The Party After the Split
Revati Laul ruminates on why she once
believed. And now no longer does
I FIRST MET Arvind Kejriwal two years ago at a friend’s office, while working as a filmmaker. He had written a short but powerful pamphlet for political action and change called ‘Swaraj’ (now a full-fledged book). We were discussing how to turn it into a film. What struck me then was his single-mindedness and drive. There was no Anna Hazare, anti-corruption movement yet, just a one-man dynamo and his ideas. So, when, six months later, I was at TEHELKA and Arvind had put together what seemed like a very credible movement for change, I jumped in not just as a writer-observer, but as a semi-participant.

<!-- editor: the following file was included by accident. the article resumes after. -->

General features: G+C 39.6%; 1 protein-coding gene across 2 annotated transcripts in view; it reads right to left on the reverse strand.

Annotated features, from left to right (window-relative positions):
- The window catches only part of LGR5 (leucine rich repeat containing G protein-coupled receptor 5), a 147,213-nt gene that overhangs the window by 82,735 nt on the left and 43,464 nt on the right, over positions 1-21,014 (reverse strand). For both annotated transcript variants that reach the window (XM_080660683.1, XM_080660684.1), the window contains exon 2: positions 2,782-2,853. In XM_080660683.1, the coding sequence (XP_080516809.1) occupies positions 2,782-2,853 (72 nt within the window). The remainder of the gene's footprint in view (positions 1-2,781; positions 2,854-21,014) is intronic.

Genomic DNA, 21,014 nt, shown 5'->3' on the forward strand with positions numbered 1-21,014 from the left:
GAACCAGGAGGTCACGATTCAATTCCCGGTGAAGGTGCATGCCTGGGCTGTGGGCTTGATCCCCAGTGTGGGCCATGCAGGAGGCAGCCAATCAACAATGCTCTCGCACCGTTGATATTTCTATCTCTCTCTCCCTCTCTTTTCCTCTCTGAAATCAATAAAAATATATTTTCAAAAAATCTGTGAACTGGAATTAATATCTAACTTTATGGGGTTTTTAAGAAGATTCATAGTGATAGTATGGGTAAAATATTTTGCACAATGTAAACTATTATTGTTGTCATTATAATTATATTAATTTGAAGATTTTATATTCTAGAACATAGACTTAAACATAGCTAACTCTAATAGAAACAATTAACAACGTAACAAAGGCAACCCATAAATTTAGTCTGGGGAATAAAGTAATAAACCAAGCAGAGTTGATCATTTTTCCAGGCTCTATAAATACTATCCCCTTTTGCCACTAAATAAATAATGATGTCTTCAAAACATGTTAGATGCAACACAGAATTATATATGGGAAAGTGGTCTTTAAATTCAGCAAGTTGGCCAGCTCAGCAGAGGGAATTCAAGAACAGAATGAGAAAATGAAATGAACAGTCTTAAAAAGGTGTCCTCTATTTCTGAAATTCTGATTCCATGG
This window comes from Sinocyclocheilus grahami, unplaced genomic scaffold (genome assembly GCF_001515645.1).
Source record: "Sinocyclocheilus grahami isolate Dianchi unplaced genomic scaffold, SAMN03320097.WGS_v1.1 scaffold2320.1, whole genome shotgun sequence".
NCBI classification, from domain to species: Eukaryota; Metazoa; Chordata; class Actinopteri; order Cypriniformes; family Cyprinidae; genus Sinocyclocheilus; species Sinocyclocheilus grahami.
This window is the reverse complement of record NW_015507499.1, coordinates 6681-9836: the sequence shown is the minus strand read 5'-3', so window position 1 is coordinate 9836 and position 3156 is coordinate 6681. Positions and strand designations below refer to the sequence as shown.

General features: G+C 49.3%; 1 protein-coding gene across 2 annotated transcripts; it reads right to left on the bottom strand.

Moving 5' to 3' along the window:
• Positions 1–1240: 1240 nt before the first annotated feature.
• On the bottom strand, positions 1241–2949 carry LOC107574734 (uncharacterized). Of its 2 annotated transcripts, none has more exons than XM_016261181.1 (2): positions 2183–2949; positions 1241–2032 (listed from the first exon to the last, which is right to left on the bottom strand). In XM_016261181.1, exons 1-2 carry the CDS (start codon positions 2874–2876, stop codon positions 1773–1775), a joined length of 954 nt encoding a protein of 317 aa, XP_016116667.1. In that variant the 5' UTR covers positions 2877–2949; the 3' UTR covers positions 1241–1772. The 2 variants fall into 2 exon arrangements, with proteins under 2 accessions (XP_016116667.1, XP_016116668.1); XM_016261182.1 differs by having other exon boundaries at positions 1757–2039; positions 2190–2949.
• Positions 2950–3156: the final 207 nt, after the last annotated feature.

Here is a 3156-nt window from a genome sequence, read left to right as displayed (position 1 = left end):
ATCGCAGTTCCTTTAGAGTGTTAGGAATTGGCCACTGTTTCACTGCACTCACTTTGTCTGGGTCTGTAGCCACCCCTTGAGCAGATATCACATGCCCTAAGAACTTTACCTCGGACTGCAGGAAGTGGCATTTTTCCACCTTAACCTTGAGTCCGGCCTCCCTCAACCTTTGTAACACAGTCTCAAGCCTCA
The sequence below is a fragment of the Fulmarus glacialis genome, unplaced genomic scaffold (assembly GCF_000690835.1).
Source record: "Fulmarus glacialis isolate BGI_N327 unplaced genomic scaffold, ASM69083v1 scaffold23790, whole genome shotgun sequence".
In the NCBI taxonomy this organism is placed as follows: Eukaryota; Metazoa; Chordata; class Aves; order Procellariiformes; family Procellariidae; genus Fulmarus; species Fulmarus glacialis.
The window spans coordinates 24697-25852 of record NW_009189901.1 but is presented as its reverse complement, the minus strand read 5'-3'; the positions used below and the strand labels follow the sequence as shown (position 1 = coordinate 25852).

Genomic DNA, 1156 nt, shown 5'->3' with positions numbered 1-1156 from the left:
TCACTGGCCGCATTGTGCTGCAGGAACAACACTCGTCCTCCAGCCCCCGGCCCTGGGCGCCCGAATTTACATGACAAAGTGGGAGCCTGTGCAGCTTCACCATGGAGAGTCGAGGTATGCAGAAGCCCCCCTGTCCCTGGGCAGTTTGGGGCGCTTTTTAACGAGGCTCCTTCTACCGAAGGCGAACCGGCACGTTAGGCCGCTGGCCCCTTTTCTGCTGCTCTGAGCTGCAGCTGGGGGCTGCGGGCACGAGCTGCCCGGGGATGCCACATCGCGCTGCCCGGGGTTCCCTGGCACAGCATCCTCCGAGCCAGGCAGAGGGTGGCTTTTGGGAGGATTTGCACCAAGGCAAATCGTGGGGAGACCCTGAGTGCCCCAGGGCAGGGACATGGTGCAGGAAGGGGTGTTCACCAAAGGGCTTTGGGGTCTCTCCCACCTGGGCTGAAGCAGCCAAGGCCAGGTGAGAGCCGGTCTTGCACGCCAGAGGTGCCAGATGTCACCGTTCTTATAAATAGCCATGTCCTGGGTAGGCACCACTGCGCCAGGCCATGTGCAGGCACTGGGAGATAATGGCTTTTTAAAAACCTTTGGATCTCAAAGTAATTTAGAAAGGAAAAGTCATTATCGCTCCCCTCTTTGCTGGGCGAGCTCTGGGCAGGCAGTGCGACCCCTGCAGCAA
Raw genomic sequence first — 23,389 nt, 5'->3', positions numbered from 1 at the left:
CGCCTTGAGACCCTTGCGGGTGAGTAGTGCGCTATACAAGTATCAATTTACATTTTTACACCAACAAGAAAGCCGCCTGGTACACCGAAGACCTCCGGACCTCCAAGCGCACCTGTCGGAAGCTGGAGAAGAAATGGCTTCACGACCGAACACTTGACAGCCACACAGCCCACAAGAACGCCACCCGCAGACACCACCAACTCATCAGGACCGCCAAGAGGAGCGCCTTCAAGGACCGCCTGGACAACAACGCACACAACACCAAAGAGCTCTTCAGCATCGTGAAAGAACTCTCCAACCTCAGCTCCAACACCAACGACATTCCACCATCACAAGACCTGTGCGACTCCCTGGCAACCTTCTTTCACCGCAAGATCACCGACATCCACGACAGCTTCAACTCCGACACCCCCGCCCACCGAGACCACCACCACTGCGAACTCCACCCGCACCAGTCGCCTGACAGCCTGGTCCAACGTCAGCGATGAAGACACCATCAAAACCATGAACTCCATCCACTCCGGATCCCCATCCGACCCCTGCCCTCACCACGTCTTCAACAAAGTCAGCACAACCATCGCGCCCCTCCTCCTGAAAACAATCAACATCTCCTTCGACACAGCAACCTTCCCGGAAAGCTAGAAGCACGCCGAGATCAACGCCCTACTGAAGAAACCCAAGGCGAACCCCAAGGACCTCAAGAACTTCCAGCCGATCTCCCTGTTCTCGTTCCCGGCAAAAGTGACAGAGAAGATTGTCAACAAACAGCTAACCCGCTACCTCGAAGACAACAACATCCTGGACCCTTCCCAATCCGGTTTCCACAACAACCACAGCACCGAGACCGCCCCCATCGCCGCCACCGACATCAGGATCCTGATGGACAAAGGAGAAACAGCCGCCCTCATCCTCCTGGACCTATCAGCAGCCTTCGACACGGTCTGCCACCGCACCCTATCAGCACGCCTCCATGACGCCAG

The meetings in March 2011 at Delhi’s Teen Murti Bhavan with Aruna Roy, Medha Patkar, Santosh Hegde in attendance, painted for the first time for me, in my decade-and-a-half media career, the possibility of a ‘rising’ from our midst. My first piece, written one day into the anti-corruption movement, in April 2011, was enthusiastic — as it was perhaps a little breathless and naïve. Five days later, however, with some scrutiny of the suggestions Arvind had made, my perspective began to shift. Objections had been raised in meetings at Teen Murti Bhavan about the solutions proposedby Arvind. What would happen if one Lokpal looked at everything from ration card complaints to the coal scam? Arvind had promised to factor in the changes suggested, but thirteen drafts later, the big questions still remained. Clunky, unsorted problems that made the bill look bad.